United States District Court, E.D. California
CHARLES B. JONES, Plaintiff,
GARCIA, et al., Defendants.
SECOND INFORMATIONAL ORDER -NOTICE AND WARNING OF
REQUIREMENTS FOR OPPOSING DEFENDANTS' MOTION FOR SUMMARY
JUDGMENT AND ORDER GRANTING PLAINTIFF'S MOTION FOR AN
EXTENSION OF TIME (DOCS. 34, 35) SIXTY (60) DAY
K. OBERTO. UNITED STATES MAGISTRATE JUDGE
Charles B. Jones, is a state prisoner proceeding pro
se and in forma pauperis pursuant to 42 U.S.C.
§ 1983. Defendants filed a motion for summary judgment
on August 28, 2019 based on Plaintiff's failure to
exhaust his administrative remedies prior to filing suit.
(Doc. 34.) Pursuant to Woods v. Carey, 684 F.3d 934
(9th Cir. 2012), Rand v. Rowland, 154 F.3d 952 (9th
Cir. 1998), and Klingele v. Eikenberry, 849 F.2d 409
(9th Cir. 1988), the Court hereby notifies Plaintiff of the
rights and requirements for opposing the motion.
Unless otherwise ordered, all motions for summary judgment
are briefed in accordance with Local Rule 230(1).
Plaintiff is required to file an opposition or a statement of
non-opposition to Defendants' motion for summary
judgment. Local Rule 230(1). If Plaintiff fails
to file an opposition or a statement of non-opposition to the
motion, this action may be dismissed, with prejudice, for
failure to prosecute. The opposition or
statement of non-opposition is normally required to be filed
not more than 21 days after the date of service of the
motion. Id. However, given the circumstances
presented in Plaintiff's motion for a stay or extension
of time, (Doc. 35), the Court finds that good cause exists to
grant Plaintiff an extension to file an opposition or
statement of non-opposition to Defendants' motion
within sixty (60) days of the date of service of
motion for summary judgment is a request for judgment on some
or all of Plaintiff's claims in favor of Defendants
without trial. Fed.R.Civ.P. 56(a). Defendants' motion
sets forth the facts which they contend are not reasonably
subject to dispute and that entitle them to judgment as a
matter of law. Fed.R.Civ.P. 56(c). This is called the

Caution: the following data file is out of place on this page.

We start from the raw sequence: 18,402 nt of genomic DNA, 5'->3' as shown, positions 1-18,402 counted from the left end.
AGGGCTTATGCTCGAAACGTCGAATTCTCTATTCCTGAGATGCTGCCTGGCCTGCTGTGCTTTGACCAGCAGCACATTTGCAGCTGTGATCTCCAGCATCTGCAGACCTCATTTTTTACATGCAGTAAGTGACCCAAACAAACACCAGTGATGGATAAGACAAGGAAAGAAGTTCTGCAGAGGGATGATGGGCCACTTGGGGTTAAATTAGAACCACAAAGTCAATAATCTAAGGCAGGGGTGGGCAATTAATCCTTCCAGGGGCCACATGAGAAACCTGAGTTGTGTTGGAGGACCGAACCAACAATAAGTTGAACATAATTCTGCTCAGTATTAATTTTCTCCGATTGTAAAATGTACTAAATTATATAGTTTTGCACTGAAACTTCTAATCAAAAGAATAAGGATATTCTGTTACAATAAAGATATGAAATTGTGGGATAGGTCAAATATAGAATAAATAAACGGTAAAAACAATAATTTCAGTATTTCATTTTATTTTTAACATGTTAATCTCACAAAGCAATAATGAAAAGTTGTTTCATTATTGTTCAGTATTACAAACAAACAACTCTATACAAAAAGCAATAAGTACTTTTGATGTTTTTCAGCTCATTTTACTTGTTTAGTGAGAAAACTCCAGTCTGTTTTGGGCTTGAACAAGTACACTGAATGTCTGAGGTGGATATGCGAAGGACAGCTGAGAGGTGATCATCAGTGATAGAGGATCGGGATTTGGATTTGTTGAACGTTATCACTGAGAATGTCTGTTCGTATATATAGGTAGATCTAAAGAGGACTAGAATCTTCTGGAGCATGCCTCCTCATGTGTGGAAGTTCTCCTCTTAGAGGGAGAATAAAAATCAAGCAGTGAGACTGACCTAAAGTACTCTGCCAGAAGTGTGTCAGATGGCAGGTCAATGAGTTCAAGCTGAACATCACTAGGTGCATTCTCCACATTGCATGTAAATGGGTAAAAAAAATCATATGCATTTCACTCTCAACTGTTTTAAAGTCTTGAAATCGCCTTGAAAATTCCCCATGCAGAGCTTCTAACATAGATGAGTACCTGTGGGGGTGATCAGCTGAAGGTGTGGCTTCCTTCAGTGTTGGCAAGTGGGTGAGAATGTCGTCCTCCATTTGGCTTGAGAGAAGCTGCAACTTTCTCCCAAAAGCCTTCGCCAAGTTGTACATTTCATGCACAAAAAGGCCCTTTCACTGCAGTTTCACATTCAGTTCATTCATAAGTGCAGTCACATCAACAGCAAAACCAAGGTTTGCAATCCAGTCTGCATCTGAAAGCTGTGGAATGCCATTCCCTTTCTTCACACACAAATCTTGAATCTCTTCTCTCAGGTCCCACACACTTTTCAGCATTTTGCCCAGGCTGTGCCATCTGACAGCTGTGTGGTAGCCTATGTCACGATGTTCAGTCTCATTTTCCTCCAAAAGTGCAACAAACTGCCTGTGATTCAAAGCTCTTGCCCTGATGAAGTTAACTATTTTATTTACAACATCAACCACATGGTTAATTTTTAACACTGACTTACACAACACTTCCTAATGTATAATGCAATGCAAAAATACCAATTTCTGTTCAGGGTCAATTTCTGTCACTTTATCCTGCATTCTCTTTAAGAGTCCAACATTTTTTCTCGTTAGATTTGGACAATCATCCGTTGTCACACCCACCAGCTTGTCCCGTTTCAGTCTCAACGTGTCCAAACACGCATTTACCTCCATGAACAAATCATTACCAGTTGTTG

Statement of Undisputed Facts. Local Rule 260(a).
has the right to oppose a motion for summary judgment. To
oppose the motion, Plaintiff must show proof of his claims.
Plaintiff may agree with the facts set forth in
Defendants' motion but argue that Defendants are not
entitled to judgment as a matter of law.
alternative, if Plaintiff does not agree with the facts set
forth in Defendants' motion, Plaintiff may show that
Defendants' facts are disputed in one or more of the
following ways: (1) Plaintiff may rely upon statements made
under the penalty of perjury in the complaint or the
opposition if (a) the complaint or
opposition shows that Plaintiff has personal knowledge of the
matters stated and (b) Plaintiff calls to the Court's
attention those parts of the complaint or opposition upon
which Plaintiff relies; (2) Plaintiff may serve and file
declarations setting forth the facts which Plaintiff believes
prove his claims; (3) Plaintiff may rely upon written
records but Plaintiff must prove that the records are what he
claims they are; or (4) Plaintiff may rely upon all or any
part of the transcript of one or more depositions, answers to
interrogatories, or admissions obtained in this proceeding.
Should Plaintiff fail to contradict Defendants' motion
with declarations or other evidence, Defendants' evidence
will be taken as truth, and final judgment may be entered
without a full trial. Fed.R.Civ.P. 56(e).
opposing Defendants' motion for summary judgment, Local
Rule 260(b) requires Plaintiff to reproduce Defendants'
itemized facts in the Statement of Undisputed Facts and admit
those facts which are undisputed and deny those which are
disputed. If Plaintiff disputes (denies) a fact, Plaintiff
must cite to the evidence used to support that denial (e.g.,
pleading, declaration, deposition, interrogatory answer,
admission, or other document). Local Rule 260(b).
discovery has not yet been opened or if discovery is still
open and Plaintiff is not yet able to present facts to
justify the opposition to the motion, the Court will consider
a request to postpone consideration of Defendants'
motion. Fed.R.Civ.P. 56(d). Any request to postpone
consideration of Defendants' motion for summary judgment
must include the following: (1) a declaration setting forth
the specific facts Plaintiff hopes to elicit from further
discovery, (2) a showing that the facts exist, and (3) a
showing that the facts are essential to opposing the motion
for summary judgment. Blough v. Holland Realty,
Inc., 574 F.3d 1084, 1091 n.5 (9th Cir. 2009); Tatum
v. City and County of San Francisco, 441 F.3d 1090,
1100-01 (9th Cir. 2006); State of California v.
Campbell, 138 F.3d 772, 779 (9th Cir. 1998). The request
to postpone the motion for summary judgment must identify
what information is sought and how it would preclude summary
judgment. Blough, 574 F.3d at 1091 n.5;
Tatum, 441 F.3d at 1100-01; Margolis v.
Ryan, 140 F.3d 850, 853 (9th Cir. 1998); Local Rule
Unsigned declarations will be stricken, and declarations not
signed under penalty of perjury have no evidentiary value.
failure of any party to comply with this order, the Federal
Rules of Civil Procedure, or the Local Rules of the Eastern
District of California may result in the imposition of
sanctions including but not limited to dismissal of the
action or entry of default.